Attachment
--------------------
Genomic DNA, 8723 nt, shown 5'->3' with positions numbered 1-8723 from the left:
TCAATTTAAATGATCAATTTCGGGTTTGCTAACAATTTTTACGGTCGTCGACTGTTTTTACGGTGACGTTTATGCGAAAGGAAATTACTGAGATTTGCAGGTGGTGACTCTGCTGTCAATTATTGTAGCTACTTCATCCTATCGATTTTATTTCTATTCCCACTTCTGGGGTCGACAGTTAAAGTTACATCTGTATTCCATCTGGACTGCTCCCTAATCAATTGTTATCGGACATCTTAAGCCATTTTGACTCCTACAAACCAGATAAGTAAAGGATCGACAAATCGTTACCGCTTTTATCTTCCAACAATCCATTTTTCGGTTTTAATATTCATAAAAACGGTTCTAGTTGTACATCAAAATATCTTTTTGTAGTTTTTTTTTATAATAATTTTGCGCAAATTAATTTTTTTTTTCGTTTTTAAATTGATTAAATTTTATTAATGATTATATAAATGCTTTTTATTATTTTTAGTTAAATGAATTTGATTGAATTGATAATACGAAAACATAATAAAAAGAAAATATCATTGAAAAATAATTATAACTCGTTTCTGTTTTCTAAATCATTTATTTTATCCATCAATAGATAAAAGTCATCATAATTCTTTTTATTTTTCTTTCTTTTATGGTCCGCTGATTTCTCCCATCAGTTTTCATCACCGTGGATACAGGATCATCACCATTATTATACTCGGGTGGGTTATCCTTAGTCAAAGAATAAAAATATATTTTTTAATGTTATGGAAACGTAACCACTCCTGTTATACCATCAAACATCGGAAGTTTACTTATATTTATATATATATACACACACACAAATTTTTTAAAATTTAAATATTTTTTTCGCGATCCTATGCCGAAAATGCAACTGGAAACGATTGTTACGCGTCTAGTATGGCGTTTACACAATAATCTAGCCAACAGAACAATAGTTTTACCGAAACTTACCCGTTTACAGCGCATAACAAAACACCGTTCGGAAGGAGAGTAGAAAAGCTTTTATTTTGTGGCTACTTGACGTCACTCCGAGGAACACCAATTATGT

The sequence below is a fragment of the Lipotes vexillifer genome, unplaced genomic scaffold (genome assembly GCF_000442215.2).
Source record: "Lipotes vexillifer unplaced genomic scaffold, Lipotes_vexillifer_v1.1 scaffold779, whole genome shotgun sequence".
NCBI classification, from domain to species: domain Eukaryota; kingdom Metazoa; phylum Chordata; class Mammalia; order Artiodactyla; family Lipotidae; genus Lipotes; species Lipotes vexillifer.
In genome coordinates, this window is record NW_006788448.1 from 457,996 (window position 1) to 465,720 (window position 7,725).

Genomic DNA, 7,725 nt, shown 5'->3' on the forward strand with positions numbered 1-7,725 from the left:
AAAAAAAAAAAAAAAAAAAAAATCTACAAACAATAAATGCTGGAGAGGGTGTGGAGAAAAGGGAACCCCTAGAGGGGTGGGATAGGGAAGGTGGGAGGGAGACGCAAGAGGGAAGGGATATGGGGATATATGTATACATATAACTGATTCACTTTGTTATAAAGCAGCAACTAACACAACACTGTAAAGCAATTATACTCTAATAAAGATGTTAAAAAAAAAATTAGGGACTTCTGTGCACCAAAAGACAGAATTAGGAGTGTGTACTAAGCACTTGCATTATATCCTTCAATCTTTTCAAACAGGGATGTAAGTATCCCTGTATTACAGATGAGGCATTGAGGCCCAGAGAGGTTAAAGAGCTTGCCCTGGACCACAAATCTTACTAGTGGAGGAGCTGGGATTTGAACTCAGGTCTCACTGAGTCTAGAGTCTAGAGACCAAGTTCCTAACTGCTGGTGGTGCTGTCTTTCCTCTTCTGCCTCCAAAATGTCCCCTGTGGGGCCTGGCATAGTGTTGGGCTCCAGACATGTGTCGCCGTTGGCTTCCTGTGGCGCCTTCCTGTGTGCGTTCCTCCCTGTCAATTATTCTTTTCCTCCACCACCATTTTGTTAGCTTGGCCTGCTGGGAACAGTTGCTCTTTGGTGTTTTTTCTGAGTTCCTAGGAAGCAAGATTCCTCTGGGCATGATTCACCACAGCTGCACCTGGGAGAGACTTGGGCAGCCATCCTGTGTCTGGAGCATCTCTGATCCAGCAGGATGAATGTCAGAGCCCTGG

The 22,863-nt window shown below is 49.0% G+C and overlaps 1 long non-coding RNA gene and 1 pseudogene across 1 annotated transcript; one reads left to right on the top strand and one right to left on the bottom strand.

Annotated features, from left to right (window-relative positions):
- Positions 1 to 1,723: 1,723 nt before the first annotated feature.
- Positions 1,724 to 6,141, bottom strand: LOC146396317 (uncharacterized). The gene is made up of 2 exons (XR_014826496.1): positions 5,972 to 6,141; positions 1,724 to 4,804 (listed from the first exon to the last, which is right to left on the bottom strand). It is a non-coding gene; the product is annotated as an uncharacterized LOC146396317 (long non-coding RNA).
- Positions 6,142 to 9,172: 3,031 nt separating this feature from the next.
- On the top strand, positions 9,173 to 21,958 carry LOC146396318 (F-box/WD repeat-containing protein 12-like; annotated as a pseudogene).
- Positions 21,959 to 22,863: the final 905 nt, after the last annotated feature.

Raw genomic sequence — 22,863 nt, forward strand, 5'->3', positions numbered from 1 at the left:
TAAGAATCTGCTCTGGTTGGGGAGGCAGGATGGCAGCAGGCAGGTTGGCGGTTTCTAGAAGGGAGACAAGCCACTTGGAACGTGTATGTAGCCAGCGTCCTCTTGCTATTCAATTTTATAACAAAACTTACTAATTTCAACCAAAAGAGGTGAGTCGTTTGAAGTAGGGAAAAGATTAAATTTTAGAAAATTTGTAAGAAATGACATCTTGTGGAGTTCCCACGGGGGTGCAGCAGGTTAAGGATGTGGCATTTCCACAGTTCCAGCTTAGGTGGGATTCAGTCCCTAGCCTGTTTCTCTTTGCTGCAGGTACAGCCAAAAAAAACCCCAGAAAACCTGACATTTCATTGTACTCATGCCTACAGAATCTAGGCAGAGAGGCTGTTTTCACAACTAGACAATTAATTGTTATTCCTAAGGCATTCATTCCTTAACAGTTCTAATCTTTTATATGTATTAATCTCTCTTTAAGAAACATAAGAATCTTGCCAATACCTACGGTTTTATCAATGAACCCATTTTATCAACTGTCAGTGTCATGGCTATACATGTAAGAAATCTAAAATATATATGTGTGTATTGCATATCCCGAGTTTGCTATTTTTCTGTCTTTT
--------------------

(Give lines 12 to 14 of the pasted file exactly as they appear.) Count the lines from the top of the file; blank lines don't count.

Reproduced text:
- Positions 1,724 to 6,141, bottom strand: LOC146396317 (uncharacterized). The gene is made up of 2 exons (XR_014826496.1): positions 5,972 to 6,141; positions 1,724 to 4,804 (listed from the first exon to the last, which is right to left on the bottom strand). It is a non-coding gene; the product is annotated as an uncharacterized LOC146396317 (long non-coding RNA).
- Positions 6,142 to 9,172: 3,031 nt separating this feature from the next.
- On the top strand, positions 9,173 to 21,958 carry LOC146396318 (F-box/WD repeat-containing protein 12-like; annotated as a pseudogene).